I added and extra “i” to the title of this blog, of course, but the original Jackson C Frank song, best known for Sandy Denny’s rendition of it, would have made a really good title for the recent BBC TV programme hosted by cricketer Freddie Flintoff, which looked at the difficult issue of depression in sport.
It should go without saying that depression is a difficult issue wherever it arises, but the premise of the documentary was that in sport, and particularly at the high level, megabucks, celebrity end of sport, depression gets neither recognition nor sympathy. Best summed up by the media pundit interviewed, whose view was basically “What have you got to be depressed about? Half the country would give an arm and a leg to be standing where you stand”.
I found the programme both challenging and heartening at the same time. It’s almost exactly two years now since I realised that the combination of physical and emotional symptoms I was getting from sport were not just “ a bad patch”, the result of over-training, or something like that. I was still three months away from my GP diagnosing severe depression as the cause. To hear the likes of England cricketer Steve Harmison, or snooker star Graeme Dott describing exactly what I was going through myself at that time brought on some dreadful flashbacks. After all, sport is macho, full of tough, resilient superheroes, isn’t it? And besides, if it all gets too bad, you can just walk away, can’t you? Not as if it’s real life or anything. As if, eh?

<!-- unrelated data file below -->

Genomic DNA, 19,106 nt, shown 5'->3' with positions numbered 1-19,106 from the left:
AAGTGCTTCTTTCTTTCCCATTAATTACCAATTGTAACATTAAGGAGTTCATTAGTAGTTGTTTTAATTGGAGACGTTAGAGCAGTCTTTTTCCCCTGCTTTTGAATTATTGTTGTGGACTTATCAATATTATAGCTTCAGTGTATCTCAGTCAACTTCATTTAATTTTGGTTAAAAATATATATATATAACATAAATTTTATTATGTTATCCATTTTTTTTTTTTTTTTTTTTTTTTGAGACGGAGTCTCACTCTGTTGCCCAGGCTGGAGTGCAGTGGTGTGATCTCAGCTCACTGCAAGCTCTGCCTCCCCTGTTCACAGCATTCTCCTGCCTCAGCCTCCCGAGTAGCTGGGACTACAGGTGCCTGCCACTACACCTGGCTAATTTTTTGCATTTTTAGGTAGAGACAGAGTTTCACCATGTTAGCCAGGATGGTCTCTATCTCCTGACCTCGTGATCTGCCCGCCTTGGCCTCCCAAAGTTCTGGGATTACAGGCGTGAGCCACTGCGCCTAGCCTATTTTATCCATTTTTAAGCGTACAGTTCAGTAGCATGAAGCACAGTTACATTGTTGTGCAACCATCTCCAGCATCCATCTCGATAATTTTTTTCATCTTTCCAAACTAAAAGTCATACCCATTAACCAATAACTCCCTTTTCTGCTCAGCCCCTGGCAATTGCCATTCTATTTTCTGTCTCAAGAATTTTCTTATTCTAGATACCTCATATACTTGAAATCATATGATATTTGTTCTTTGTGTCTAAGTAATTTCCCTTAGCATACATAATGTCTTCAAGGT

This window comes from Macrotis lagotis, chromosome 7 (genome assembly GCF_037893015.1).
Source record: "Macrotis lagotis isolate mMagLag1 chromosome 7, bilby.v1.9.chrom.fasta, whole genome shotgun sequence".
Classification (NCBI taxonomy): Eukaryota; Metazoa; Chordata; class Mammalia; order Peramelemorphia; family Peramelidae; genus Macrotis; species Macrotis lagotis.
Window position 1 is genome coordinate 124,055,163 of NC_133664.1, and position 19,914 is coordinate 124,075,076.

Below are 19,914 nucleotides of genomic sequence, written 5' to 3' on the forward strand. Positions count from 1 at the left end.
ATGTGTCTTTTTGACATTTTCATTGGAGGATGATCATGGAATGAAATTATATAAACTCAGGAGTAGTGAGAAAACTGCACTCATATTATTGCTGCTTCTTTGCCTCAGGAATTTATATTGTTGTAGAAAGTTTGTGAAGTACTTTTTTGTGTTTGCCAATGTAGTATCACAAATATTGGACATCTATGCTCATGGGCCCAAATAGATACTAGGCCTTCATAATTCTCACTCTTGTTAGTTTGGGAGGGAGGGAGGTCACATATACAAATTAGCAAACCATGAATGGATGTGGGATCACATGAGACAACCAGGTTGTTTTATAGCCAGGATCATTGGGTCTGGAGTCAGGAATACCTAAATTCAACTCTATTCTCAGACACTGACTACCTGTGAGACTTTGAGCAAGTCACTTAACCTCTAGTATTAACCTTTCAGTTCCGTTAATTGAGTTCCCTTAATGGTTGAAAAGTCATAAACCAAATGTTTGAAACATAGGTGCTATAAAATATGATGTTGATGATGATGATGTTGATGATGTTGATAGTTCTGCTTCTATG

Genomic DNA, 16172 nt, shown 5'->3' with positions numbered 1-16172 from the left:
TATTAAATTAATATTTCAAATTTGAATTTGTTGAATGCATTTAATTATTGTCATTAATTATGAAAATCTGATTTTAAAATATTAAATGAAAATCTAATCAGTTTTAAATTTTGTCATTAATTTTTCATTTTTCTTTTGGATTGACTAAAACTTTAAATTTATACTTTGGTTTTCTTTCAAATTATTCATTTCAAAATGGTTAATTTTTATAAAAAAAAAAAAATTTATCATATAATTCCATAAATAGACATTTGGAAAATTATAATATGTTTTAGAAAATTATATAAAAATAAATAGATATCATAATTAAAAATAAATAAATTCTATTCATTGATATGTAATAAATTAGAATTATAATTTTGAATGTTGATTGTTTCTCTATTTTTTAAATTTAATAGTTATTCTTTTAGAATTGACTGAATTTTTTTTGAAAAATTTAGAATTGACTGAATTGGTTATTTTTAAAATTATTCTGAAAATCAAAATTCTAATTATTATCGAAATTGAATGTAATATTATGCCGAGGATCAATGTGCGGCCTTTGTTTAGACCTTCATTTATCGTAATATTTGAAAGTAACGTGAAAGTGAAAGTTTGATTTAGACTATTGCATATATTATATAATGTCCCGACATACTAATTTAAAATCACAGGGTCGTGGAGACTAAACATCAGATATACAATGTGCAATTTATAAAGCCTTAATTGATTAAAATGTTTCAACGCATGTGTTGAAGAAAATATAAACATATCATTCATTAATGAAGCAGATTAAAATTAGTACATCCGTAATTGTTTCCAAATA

My sport isn’t at the stratospheric levels of the likes of Freddie Flintoff, Vinnie Jones, or Barry McGuigan, who all took part in the TV programme. Or maybe to me, at my own scale, actually, it is – just without the money, the media and the public recognition! I know what it’s like to line up in a World Championship final, and what it took me to get there. I also know what it’s like to stand on the podium and receive a medal, and also what it’s like to find that not all fairytales have happy endings.
I’d not before heard the statistics on depression in sport (one person in ten at any one time) expressed as “one depressed person in every cricket or soccer team”. That hit home. Or put another way, for every three sprint relay squads, one depressed athlete. Ouch.
I don’t want this to be a morose blog, though. I can now describe myself as an athlete coping with depression and getting better one day at a time. That’s down to being around friends and competitors who understand, and whose support, good humour and advice are things I treasure.
On that very note, I’ve been waiting many months for a new book. “The Chimp Paradox”, by my Great Britain Masters sprint team-mate Dr Steve Peters has now come out (ISBN 978-0-09193-558-0). I’ve attended several of the “mind management” courses Steve has laid on for athletes and others in recent years, and I’m itching to get to grips with the book. I’m only about six pages in at the moment, so perhaps a future blog will carry more of a review. This is a book about life, relationships and being human, by the way, not about depression. Don’t let the context of me mentioning it put you off getting a copy. One hopes the royalties will keep Steve in running spikes for the rest of his illustrious track career.
More next time!